The chief advantage that would result from the establishment of Socialism is, undoubtedly, the fact that Socialism would relieve us from that sordid necessity of living for others which, in the present condition of things, presses so hardly upon almost everybody. In fact, scarcely anyone at all escapes. (2) Now and then, in the course of the century, a great man of science, like Darwin; a great poet, like Keats; a fine critical spirit, like M. Renan; a supreme artist, like Flaubert, has been able to isolate himself, to keep himself out of reach of the clamorous claims of others, to stand ‘under the shelter of the wall,’ as Plato puts it, and so to realize the perfection of what was in him, to his own incomparable gain, and to the incomparable and lasting gain of the whole world. These, however, are exceptions. The majority of people spoil their lives by an unhealthy and exaggerated altruism—are forced, indeed, so to spoil them. They find themselves surrounded by hideous poverty, by hideous ugliness, by hideous starvation. It is inevitable that they should be strongly moved by all this. The emotions of man are stirred more quickly than man’s intelligence; and, as I pointed out some time ago in an article on the function of criticism, it is much more easy to have sympathy with suffering than it is to have sympathy with thought. Accordingly, with admirable, though misdirected intentions, they very seriously and very sentimentally set themselves to the task of remedying the evils that they see. But their remedies do not cure the disease: they merely prolong it. Indeed, their remedies are part of the disease. (3) They try to solve the problem of poverty, for instance, by keeping the poor alive; or, in the case of a very advanced school, by amusing the poor. (4) But this is not a solution: it is an aggravation of the difficulty. The proper aim is to try and reconstruct society on such a basis that poverty will be impossible. And the altruistic virtues have really prevented the carrying out of this aim. Just as the worst slave-owners were those who were kind to their slaves, and so prevented the horror of the system being realized by those who suffered from it, and understood by those who contemplated it, so, in the present state of things in England, the people who do most harm are the people who try to do most good; and at last we have had the spectacle of men who have really studied the problem and know the life—educated men who live in the East End—coming forward and imploring the community to restrain its altruistic impulses of charity, benevolence, and the like. They do so on the ground that such charity degrades and demoralizes. They are perfectly right. Charity creates a multitude of sins. from "The Soul of Man Under Socialism" by Oscar Wilde

The relative pronoun "which" can cause more trouble than any other word, if recklessly used. Foolhardy persons sometimes get lost in which-clauses and are never heard of again. My distinguished contemporary, Fowler, cites several tragic cases, of which the following is one: "It was rumored that Beaconsfield intended opening the Conference with a speech in French, his pronunciation of which language leaving everything to be desired . . ." That's as much as Mr. Fowler quotes because, at his age, he was afraid to go any farther. The young man who originally got into that sentence was never found. His fate, however, was not as terrible as that of another adventurer who became involved in a remarkable which-mire. Fowler has followed his devious course as far as he safely could on foot: “Surely what applies to games should also apply to racing, the leaders of which being the very people from whom an example might well be looked for . . ." Not even Henry James could have successfully emerged from a sentence with "which," "whom," and "being" in it. The safest way to avoid such things is to follow in the path of the American author, Ernest Hemingway. In his youth he was trapped in a which-clause one time and barely escaped with his mind. He was going along on solid ground until he got into this: "It was the one thing of which, being very much afraid—for whom has not been warned to fear such things—he . . ." Being a young and powerfully built man, Hemingway was able to fight his way back to where he had started, and begin again. This time he skirted the treacherous morass in this way: "He was afraid of one thing. This was the one thing. He had been warned to fear such things: Everybody has been warned to fear such things." Today Hemingway is alive and well, and many happy writers are following along the trail he blazed. (2) What most people don't realize is that one "which" leads to another. Trying to cross a paragraph by leaping from "which" to "which" is like Eliza crossing the ice.1 The danger is in missing a "which" and falling in. A case in point is this: "He went up to a pew which was in the gallery, which brought him under a colored window which he loved and always quieted his spirit." The writer, worn out, missed the last "which"—the one that should come just before "always" in that sentence. But supposing he had got it in! We would have: "He went up to a pew which was in the gallery, which brought him under a colored window which he loved and which always quieted his spirit." Your inveterate whicher in this way gives the effect of tweeting like a bird or walking with a crutch, and is not welcome in the best company. (3) It is well to remember that one "which" leads to two and that two "whiches" multiply like rabbits. You should never start out with the idea that you can get by with one "which." Suddenly they are all around you. Take a sentence like this: "It imposes a problem which we either solve, or perish." On a hot night, or after a hard day's work, a man often lets himself get by with a monstrosity like that, but suppose he dictates that sentence bright and early in the morning. It comes to him typed out by his stenographer and he instantly senses that something is the matter with it. He tries to reconstruct the sentence, still clinging to the "which," and gets something like this: "It imposes a problem which we either solve, or which, failing to solve, we must perish on account of." He goes to the water-cooler, gets a drink, sharpens his pencil, and grimly tries again. "It imposes a problem which we either solve or which we don’t solve . . ." He begins once more: "It imposes a problem which we either solve, or which we do not solve, and from which . . ." The more times he does it the more "whiches" he gets. The way out is simple: "We must either solve this problem, or perish." Never monkey with "which." Nothing except getting tangled up in a typewriter ribbon is worse. from "Which" by James Thurber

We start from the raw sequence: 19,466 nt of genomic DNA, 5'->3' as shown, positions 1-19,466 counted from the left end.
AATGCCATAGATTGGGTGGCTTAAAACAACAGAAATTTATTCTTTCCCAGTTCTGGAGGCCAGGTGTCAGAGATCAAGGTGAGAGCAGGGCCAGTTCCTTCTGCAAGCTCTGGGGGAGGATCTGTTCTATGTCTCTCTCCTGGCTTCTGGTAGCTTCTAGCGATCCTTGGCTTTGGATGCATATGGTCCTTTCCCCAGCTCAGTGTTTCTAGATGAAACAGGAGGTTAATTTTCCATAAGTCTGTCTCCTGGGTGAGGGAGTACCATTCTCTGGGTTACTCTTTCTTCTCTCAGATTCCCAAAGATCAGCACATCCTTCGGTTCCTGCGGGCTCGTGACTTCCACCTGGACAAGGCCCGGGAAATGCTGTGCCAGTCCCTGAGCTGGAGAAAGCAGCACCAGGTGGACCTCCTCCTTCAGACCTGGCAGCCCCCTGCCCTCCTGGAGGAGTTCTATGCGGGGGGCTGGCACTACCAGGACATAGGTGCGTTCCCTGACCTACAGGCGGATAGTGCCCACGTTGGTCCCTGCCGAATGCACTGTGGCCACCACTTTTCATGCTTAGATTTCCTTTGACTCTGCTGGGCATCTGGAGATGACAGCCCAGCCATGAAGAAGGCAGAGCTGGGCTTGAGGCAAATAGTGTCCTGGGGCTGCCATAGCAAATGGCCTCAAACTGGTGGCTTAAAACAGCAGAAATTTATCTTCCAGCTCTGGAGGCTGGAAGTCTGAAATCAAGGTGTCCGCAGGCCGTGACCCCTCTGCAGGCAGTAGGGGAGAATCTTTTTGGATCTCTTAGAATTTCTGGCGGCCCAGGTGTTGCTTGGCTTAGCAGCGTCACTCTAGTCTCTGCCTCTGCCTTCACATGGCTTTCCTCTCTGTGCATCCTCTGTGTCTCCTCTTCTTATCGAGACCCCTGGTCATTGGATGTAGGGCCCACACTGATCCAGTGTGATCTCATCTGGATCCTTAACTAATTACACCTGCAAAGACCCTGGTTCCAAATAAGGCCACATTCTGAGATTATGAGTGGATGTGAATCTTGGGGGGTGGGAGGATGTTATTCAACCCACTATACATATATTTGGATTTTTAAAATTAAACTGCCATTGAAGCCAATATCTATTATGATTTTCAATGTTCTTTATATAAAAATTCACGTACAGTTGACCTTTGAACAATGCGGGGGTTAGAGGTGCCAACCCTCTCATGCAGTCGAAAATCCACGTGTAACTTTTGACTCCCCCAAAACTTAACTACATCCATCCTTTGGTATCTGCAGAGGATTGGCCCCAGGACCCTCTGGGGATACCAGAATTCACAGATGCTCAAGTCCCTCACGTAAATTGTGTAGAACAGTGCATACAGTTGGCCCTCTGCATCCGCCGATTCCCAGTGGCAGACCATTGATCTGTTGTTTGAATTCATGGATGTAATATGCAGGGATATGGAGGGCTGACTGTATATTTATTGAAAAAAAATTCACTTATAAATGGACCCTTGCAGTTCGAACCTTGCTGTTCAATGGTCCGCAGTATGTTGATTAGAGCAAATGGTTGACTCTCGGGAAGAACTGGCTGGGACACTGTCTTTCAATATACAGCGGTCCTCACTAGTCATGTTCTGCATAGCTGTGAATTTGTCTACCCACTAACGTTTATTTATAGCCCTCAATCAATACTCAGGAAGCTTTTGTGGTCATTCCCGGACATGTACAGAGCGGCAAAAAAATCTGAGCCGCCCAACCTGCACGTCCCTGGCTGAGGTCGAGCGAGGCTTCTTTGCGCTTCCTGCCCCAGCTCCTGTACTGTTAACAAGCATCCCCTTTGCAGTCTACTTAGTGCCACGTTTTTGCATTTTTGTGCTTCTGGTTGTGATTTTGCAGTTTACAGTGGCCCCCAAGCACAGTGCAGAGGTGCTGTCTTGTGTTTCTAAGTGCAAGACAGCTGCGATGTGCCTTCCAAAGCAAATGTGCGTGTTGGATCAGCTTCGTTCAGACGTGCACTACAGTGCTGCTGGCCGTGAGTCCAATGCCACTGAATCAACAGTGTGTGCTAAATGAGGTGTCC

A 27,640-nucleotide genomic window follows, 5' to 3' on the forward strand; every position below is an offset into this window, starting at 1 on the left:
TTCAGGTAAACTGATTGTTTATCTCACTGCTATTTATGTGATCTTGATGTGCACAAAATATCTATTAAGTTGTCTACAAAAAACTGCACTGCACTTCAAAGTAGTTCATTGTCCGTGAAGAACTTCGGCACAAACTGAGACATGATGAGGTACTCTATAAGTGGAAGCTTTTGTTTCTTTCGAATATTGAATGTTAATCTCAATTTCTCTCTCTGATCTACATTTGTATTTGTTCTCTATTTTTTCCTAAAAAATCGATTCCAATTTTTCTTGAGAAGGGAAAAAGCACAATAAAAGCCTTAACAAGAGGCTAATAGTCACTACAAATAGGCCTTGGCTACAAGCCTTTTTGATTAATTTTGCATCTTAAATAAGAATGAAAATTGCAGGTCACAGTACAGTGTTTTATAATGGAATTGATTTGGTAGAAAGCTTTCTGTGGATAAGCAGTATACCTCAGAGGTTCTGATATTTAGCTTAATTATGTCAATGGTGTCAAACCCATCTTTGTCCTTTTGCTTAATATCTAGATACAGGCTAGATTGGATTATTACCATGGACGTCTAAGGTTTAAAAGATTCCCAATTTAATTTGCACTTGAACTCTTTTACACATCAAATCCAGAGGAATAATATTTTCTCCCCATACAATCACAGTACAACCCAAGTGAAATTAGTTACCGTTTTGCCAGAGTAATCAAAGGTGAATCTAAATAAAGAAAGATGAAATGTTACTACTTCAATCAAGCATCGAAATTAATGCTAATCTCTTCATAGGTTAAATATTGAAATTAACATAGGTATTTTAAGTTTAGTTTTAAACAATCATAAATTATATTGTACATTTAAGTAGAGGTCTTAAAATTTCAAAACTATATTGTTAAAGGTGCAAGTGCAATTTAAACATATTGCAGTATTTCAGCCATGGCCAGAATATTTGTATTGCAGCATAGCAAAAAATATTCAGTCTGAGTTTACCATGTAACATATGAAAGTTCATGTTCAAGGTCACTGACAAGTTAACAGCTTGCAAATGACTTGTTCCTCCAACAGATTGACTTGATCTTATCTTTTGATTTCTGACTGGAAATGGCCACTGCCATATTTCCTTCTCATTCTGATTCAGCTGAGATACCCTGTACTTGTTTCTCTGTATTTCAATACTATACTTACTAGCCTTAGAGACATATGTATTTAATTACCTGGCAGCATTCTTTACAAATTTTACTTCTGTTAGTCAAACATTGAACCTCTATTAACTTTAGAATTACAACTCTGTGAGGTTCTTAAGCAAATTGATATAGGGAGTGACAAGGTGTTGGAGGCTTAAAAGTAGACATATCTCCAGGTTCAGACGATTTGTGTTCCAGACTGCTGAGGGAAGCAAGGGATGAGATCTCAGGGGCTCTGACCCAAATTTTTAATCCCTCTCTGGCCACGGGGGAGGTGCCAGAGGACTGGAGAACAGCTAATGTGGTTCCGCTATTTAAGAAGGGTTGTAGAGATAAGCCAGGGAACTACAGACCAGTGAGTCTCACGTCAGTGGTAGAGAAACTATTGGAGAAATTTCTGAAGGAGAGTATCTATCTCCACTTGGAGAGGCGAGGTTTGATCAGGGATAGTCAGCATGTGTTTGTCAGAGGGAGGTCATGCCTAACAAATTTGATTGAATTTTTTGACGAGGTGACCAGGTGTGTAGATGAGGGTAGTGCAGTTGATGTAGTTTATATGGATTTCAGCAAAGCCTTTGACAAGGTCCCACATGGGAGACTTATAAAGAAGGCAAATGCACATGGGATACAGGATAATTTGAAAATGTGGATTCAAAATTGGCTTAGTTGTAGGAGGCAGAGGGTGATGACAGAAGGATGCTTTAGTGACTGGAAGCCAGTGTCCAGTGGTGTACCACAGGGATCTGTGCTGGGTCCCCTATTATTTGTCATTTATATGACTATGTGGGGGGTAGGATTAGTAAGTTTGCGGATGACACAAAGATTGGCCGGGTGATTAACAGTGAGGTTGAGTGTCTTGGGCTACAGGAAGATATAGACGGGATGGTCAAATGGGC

nov 15 2011 ∞
jun 12 2012 +